Actor Robert De Niro has urged Special Counsel Robert Mueller to leave his "comfort zone" and testify before Congress about the findings of his investigation into Russian interference in the 2016 presidential election.
De Niro pleaded his case in an open letter titled, 'Robert Mueller, We Need to Hear More', published by a publication.
The actor, who has portrayed Mueller on "Saturday Night Live", has argued that the Special Counsel's 400-page report does not speak for itself as Mueller has said it does, because it is not written plainly enough for the average American to understand, reported by a publication.
"Your life has been a shining example of bravely and selflessly doing things for the good of our country. I urge you to leave your comfort zone and do that again," De Niro wrote, addressing Mueller.
"It (your report) may speak for itself to lawyers and lawmakers who have the patience and obligation to read through the more than 400 pages of carefully chosen words and nuanced conclusions (with all due respect, as good a read as it is, you're no Stephen King)," he added.
Robert De Niro further said that President Donald Trump's statements are so loud and persistent that they need to be refuted.
After his redacted report was released last month, Mueller held a press conference on Wednesday where he stated that he did not clear Trump of wrongdoing, but that his office would not offer additional commentary on the subject, while announcing his resignation from the Federal Bureau of Investigation.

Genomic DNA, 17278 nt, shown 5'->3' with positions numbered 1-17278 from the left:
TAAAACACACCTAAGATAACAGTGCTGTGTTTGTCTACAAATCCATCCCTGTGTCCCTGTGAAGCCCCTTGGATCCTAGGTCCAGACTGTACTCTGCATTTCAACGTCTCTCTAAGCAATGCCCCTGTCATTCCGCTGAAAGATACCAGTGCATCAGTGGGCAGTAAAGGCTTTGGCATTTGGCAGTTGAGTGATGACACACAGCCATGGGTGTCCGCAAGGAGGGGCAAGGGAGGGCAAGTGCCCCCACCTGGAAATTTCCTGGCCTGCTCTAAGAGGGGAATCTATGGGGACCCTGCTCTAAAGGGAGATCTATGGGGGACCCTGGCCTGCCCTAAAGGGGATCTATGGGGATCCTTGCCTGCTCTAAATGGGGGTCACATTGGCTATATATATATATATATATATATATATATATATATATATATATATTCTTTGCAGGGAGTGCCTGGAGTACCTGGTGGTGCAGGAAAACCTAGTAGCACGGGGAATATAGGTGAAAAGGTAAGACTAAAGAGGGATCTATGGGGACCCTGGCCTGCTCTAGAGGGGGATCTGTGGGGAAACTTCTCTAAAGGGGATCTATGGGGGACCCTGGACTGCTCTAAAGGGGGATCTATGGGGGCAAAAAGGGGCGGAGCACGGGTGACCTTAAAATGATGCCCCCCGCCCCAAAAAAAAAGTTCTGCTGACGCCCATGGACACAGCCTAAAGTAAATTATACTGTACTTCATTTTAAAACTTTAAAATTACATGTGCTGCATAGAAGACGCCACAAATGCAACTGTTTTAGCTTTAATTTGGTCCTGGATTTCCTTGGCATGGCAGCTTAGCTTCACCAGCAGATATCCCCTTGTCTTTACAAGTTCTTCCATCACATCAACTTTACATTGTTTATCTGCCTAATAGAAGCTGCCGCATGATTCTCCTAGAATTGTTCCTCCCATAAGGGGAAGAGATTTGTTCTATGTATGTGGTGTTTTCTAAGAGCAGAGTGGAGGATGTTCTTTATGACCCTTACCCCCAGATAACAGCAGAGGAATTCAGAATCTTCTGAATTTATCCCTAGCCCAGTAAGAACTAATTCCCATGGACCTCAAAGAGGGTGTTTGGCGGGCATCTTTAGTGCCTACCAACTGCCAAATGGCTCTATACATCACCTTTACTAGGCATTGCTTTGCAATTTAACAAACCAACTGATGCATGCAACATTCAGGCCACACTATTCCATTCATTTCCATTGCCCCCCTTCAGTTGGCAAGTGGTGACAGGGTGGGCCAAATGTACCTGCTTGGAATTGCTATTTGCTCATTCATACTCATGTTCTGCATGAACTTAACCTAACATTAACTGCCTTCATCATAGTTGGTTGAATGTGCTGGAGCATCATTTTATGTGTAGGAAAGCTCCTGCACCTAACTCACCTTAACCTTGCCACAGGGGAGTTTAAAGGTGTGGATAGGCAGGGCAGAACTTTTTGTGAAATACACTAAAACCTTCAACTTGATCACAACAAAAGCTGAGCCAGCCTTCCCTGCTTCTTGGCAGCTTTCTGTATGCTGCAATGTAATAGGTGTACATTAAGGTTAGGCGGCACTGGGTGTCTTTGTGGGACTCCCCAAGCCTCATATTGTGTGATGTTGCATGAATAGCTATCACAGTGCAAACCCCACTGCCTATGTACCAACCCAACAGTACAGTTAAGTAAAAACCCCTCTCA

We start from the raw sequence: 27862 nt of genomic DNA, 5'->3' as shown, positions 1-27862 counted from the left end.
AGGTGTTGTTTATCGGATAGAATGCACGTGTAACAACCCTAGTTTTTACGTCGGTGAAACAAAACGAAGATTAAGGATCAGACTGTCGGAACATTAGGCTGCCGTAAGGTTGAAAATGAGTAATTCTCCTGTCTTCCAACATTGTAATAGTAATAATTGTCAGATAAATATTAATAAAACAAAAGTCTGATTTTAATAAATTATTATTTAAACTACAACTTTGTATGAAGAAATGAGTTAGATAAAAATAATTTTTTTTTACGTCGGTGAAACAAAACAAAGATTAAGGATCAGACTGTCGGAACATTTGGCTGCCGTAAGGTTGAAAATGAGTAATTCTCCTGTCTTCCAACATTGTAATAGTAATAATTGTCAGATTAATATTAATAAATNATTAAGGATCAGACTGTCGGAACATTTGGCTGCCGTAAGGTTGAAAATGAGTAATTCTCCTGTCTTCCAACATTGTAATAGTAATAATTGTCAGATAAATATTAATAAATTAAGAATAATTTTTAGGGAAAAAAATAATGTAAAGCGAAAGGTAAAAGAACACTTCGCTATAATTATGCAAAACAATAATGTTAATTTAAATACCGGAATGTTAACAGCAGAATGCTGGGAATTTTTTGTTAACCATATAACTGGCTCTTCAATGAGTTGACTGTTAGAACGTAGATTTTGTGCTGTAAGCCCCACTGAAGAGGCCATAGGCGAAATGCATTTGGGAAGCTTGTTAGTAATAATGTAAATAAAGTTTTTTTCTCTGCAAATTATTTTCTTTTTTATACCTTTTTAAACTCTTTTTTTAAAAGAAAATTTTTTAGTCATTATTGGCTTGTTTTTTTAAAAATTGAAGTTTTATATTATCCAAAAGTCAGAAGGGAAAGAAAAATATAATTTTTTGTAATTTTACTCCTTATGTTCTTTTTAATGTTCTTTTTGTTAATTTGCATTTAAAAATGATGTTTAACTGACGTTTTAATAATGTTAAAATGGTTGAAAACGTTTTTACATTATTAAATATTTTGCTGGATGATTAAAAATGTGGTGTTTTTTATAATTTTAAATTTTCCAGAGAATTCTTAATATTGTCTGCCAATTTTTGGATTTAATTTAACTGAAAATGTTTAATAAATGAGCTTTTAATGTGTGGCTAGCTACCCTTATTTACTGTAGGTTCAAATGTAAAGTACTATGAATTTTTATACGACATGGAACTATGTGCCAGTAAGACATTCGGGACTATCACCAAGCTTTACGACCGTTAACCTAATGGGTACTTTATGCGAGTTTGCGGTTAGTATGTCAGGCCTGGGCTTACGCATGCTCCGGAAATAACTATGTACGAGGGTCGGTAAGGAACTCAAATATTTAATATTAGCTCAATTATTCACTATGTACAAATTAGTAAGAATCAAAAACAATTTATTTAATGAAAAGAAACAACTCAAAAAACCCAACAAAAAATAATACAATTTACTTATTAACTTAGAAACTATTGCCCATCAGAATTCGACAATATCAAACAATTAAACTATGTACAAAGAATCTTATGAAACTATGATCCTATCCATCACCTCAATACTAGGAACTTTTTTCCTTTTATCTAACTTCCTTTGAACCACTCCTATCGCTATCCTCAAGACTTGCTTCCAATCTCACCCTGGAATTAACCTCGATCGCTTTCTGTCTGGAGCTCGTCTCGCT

During the conference, Mueller asked Americans to read his full report, saying "it speaks for itself" and requires no additional comment from him.
Throughout the course of Mueller's two-year investigation into the alleged Russian interference in the 2016 presidential election, he and his office endured a barrage of attacks from Trump, who repeatedly called the probe a "witch hunt".
Robert De Niro, in his letter to Mueller, further said: "While I and so many Americans have admired your quiet, confident, dignified response in ignoring that assault, it allowed the administration to use its own voice to control the narrative."
"And those voices are so loud and so persistent that they beat even reasonable people into submission. The loudest, most persistent voice belongs to the president himself, and under most circumstances, we want to believe our president."